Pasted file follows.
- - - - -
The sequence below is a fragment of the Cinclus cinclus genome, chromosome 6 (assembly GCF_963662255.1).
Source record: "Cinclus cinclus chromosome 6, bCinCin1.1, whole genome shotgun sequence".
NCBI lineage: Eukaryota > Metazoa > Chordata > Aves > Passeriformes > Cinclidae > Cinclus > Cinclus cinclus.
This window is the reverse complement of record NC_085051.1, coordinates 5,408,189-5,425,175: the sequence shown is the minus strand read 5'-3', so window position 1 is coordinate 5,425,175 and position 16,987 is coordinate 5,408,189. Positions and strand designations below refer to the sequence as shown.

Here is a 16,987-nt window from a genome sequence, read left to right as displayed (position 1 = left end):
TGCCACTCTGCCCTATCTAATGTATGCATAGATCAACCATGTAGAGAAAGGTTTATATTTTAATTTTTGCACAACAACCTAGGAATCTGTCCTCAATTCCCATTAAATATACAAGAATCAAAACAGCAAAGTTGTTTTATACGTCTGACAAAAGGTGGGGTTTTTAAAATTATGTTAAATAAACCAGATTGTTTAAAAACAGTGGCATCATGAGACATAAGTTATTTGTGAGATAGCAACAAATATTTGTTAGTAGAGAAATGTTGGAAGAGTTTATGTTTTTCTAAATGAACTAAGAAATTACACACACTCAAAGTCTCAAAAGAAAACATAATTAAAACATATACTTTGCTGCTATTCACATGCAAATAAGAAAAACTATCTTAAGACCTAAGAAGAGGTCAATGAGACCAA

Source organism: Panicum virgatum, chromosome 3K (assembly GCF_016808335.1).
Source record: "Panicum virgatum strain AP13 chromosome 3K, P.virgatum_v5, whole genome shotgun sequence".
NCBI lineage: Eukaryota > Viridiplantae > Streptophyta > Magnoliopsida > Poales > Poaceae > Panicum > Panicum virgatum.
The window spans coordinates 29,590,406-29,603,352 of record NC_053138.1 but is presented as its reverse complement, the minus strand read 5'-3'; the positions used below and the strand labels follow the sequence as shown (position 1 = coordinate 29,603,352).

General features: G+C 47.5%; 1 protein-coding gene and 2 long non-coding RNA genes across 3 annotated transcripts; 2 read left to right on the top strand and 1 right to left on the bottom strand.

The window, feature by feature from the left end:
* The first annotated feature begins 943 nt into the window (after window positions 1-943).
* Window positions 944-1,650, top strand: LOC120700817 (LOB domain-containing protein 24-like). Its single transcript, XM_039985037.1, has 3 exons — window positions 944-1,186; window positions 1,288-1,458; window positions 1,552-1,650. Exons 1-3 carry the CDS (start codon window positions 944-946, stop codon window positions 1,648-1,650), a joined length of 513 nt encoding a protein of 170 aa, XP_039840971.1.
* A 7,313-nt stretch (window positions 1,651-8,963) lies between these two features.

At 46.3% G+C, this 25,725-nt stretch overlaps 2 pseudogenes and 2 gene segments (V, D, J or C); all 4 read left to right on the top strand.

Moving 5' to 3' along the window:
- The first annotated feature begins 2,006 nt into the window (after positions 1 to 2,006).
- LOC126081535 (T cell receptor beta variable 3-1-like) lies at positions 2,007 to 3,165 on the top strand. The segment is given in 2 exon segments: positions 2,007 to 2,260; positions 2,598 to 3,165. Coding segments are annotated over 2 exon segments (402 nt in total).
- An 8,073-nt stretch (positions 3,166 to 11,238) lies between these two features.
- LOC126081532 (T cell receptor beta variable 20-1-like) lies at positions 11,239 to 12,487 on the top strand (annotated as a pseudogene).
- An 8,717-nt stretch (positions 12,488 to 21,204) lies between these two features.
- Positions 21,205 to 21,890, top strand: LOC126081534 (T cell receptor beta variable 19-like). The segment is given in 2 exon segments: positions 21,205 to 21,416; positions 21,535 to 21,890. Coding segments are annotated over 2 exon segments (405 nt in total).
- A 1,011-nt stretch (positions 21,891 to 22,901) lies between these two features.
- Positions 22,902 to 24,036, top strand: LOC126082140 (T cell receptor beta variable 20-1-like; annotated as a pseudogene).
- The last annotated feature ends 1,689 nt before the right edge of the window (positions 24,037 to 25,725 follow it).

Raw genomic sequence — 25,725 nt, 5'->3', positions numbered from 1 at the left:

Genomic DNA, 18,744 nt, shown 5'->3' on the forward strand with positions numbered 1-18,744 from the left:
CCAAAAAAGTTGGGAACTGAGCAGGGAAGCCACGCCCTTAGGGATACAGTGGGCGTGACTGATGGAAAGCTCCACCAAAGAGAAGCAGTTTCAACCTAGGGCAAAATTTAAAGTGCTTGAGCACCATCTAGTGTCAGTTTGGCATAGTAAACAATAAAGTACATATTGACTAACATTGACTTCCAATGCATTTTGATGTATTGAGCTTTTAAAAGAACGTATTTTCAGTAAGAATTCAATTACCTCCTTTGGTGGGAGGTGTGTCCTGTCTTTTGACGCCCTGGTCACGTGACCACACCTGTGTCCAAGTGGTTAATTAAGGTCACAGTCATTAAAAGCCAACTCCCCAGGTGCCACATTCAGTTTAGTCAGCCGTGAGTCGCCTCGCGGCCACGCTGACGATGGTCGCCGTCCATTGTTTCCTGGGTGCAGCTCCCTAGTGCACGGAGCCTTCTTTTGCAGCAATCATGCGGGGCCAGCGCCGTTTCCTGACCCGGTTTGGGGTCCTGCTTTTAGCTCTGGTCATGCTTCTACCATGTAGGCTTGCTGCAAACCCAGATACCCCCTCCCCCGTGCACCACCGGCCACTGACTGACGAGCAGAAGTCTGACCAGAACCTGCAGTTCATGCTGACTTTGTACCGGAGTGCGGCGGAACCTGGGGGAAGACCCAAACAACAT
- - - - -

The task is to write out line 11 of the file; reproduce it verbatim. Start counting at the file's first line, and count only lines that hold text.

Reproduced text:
General features: G+C 47.5%; 1 protein-coding gene and 2 long non-coding RNA genes across 3 annotated transcripts; 2 read left to right on the top strand and 1 right to left on the bottom strand.